method using Khovanskii bases. Finite Khovanskii bases provide a flat degeneration to a toric variety, which consequentially gives a homotopy. The polyhedral homotopy, which is implemented in PHCPack, can be used to solve for points on a general linear section of this toric variety. These points can then be traced via the Khovanskii homotopy to points on a general linear slice of the original variety. This is joint work with Michael Burr and Frank Sottile. 

11/22 4:00pm 
BLOC 628 
Guillem Cazassus Indiana University 
Equivariant Lagrangian Floer homology and extended Field theory
Given a Hamiltonian Gmanifold endowed with a pair of GLagrangians, we provide a construction for their equivariant Floer homology. Such groups have been defined previously by Hendricks, Lipshitz and Sarkar, and also by Daemi and Fukaya. A similar construction appeared independently in the work of Kim, Lau and Zheng.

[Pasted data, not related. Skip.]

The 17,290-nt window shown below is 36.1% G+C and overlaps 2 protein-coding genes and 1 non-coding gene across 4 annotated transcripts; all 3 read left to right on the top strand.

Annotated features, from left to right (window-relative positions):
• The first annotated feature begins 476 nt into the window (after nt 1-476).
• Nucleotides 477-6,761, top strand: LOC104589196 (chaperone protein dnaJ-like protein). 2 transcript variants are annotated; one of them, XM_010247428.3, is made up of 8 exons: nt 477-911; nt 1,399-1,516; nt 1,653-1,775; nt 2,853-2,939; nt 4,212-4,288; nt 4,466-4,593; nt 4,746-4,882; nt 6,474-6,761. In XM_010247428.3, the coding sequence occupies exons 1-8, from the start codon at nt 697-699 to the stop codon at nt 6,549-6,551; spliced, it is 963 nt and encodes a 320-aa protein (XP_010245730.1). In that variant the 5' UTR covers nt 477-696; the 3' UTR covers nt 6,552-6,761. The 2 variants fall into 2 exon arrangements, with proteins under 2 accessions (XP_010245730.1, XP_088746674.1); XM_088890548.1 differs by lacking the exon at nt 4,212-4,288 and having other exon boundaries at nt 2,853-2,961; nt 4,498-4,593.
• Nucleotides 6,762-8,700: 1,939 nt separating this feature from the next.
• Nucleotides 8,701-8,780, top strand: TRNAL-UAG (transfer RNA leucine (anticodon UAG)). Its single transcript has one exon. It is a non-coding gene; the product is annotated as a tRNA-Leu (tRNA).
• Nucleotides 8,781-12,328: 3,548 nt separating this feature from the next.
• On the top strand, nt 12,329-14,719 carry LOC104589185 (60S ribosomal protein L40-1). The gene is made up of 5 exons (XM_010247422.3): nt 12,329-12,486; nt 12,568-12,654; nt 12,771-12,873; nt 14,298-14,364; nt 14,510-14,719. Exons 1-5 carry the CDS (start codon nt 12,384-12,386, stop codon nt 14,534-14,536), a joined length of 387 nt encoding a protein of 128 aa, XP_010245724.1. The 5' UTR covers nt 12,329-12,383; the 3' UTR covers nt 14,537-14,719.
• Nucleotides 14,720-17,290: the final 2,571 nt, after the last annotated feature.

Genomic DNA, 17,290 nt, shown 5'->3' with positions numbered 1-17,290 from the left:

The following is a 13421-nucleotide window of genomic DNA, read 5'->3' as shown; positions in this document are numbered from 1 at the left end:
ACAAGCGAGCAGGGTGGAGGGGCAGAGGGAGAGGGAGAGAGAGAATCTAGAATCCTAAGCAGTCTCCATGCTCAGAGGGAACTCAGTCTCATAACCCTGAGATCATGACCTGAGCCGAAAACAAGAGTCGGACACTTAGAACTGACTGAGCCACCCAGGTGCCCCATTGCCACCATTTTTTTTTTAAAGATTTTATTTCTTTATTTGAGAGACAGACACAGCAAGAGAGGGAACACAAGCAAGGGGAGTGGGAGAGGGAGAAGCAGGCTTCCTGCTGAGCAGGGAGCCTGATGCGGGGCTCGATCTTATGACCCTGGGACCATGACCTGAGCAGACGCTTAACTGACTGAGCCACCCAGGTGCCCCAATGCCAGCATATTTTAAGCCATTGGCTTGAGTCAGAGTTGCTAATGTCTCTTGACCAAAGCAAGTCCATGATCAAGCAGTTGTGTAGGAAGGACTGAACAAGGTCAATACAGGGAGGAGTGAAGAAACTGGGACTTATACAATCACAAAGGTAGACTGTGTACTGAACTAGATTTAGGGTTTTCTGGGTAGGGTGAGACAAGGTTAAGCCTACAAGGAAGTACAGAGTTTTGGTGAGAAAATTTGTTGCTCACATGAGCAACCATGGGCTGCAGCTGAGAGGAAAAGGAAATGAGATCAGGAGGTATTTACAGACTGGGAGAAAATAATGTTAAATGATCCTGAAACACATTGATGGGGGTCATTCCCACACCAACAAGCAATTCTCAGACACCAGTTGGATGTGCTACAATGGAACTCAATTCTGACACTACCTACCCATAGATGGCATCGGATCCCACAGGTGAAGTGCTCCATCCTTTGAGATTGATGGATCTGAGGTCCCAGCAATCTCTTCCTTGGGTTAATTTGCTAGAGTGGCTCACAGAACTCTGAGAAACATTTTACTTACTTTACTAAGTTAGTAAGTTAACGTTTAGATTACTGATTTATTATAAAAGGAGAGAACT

We will discuss an attempt to use such groups to construct topological Field theories: these should be seen as 3morphism spaces in the Hamiltonian 3category, which should serve as a target for a Field theory corresponding to Donaldson polynomials. 

12/02 3:00pm 
BLOC 628 
Charles Doran University of Alberta, Canada 
CalabiYau Geometry of the Multiloop Sunset Feynman Integrals